Ms Maluka then sent the letter to Mr Mortimer saying “please advise if everything is in order and that we can act on his instruction.”

Mr Mortimer replies: “Dear TK, Under no circumstances can you action this instruction, it has not been tabled at a board meeting and therefore has not been agreed by all directors and shareholders.”

From his answer and the attachments provided, it was clear that there was a dispute over the issue of bank signatories and that Mr and Ms Masanabo, Mr Mortimer believed, had without the consent of the board tried to change signatories and authorization on the Gravitate bank account.

Their position was not reflected in the article.

3.18 On the question of the loan from Ms McKenzie’s company: it is not explained that the R1.6m includes interest on a R1.2m loan. However, the newspaper reflected Mr Mortimer’s comment confirming the loan for R1.2m

3.19 On the sub-head: Mr Sefara’s response to this part of the complaint is that the charge that the Masanabos were being “sidelined” was a “fact” because this was confirmed by Thape Media. This misses the point. If one side to a dispute says this, it is a claim or an allegation, not a fact. Mr Mortimer has disputed that they are being “sidelined.” The claim in the sub-head should have been attributed.

3.20 On the complaint that Ms McKenzie is described as Mr Mortimer’s “lover”. In the email exchange with the journalist dated 17/7/20, Mr Mortimer writes to the reporter: “Lynne Mackenzie is my common-law wife as we have been together for 22 years. Thankfully, she was willing to loan the money to Gravitate so we could facilitate exiting Cherry Moon to bring on a new empowerment partner.”

But Mr Sefara says in his response that there was no mention in Mr Mortimer’s email that she was his wife and no “naming convention” had been violated.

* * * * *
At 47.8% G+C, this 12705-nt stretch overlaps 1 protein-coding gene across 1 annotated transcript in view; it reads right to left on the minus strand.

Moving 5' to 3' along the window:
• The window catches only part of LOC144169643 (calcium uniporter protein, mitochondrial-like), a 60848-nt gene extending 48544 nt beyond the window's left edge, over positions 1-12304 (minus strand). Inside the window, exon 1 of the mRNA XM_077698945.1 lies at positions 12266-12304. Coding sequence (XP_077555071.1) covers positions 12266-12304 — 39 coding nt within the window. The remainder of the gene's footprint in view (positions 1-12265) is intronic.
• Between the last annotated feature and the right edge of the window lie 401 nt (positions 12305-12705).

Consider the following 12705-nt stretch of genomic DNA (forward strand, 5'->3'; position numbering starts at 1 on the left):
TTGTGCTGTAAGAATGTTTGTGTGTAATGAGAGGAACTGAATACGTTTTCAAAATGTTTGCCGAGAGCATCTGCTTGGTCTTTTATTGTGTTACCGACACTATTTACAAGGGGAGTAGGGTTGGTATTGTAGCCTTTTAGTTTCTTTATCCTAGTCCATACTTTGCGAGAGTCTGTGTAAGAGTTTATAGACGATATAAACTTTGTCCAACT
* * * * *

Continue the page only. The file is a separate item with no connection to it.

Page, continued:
But there was indeed mention, as noted above. Mr Mortimer adds in his email to the reporter (dated 17/7/20)  that they have been together for 22 years, and again in a reply on 18/7/20, he responds to a question by the reporter: “Can you confirm or deny that you and Lynn McKenzie are lovers?” with the following answer:

Really! After a 22-year relationship I still like to think so.”

While the latter response may have allowed for some ambiguity, he is quite clear in his first response that she is his “common-law wife”. Some people may find the term “lover” insulting, even sexist, as it implies a fleeting and perhaps illicit relationship. This was clearly not the case here. The more neutral word “partner” is more respectful and gender-neutral.

The use of the term, in the face of information to the contrary, was odd, even provocative, and certainly may have undermined the dignity of Ms McKenzie, a professional woman. However, she is not the complainant in this matter. Mr Sefara’s response that Mr Mortimer did not mention the nature of his relationship in his email is less than truthful – he mentioned it twice. The Press Code prohibits  denigratory references to people’s “race, gender, sex, pregnancy, marital status…”. I accept that some may not find the reference to “lover” offensive – even though others may – but the Press Code is not explicit on the use of this phrase, as Mr Sefara points out.